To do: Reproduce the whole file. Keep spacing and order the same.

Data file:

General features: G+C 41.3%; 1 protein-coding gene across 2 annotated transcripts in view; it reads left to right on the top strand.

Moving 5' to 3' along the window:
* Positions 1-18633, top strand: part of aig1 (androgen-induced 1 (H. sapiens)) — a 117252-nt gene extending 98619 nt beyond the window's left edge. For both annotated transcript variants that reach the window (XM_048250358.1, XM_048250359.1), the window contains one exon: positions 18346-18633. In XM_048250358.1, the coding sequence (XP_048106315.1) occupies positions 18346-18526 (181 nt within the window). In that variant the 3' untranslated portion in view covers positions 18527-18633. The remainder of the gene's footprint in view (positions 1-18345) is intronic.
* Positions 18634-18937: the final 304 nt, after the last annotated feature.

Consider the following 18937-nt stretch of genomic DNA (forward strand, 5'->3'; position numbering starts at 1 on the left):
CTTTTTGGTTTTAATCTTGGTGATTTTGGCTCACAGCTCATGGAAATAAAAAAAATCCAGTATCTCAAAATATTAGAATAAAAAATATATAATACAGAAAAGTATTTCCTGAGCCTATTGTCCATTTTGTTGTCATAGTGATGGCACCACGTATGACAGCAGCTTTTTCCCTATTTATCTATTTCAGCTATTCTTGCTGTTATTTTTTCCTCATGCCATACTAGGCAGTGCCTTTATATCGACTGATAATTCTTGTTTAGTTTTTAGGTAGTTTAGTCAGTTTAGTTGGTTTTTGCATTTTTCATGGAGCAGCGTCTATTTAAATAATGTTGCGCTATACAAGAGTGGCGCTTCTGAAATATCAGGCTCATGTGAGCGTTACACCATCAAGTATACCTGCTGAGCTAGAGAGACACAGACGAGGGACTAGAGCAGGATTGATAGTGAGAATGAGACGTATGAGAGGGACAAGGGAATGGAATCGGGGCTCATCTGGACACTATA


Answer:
General features: G+C 41.3%; 1 protein-coding gene across 2 annotated transcripts in view; it reads left to right on the top strand.

Moving 5' to 3' along the window:
* Positions 1-18633, top strand: part of aig1 (androgen-induced 1 (H. sapiens)) — a 117252-nt gene extending 98619 nt beyond the window's left edge. For both annotated transcript variants that reach the window (XM_048250358.1, XM_048250359.1), the window contains one exon: positions 18346-18633. In XM_048250358.1, the coding sequence (XP_048106315.1) occupies positions 18346-18526 (181 nt within the window). In that variant the 3' untranslated portion in view covers positions 18527-18633. The remainder of the gene's footprint in view (positions 1-18345) is intronic.
* Positions 18634-18937: the final 304 nt, after the last annotated feature.

Consider the following 18937-nt stretch of genomic DNA (forward strand, 5'->3'; position numbering starts at 1 on the left):
CTTTTTGGTTTTAATCTTGGTGATTTTGGCTCACAGCTCATGGAAATAAAAAAAATCCAGTATCTCAAAATATTAGAATAAAAAATATATAATACAGAAAAGTATTTCCTGAGCCTATTGTCCATTTTGTTGTCATAGTGATGGCACCACGTATGACAGCAGCTTTTTCCCTATTTATCTATTTCAGCTATTCTTGCTGTTATTTTTTCCTCATGCCATACTAGGCAGTGCCTTTATATCGACTGATAATTCTTGTTTAGTTTTTAGGTAGTTTAGTCAGTTTAGTTGGTTTTTGCATTTTTCATGGAGCAGCGTCTATTTAAATAATGTTGCGCTATACAAGAGTGGCGCTTCTGAAATATCAGGCTCATGTGAGCGTTACACCATCAAGTATACCTGCTGAGCTAGAGAGACACAGACGAGGGACTAGAGCAGGATTGATAGTGAGAATGAGACGTATGAGAGGGACAAGGGAATGGAATCGGGGCTCATCTGGACACTATA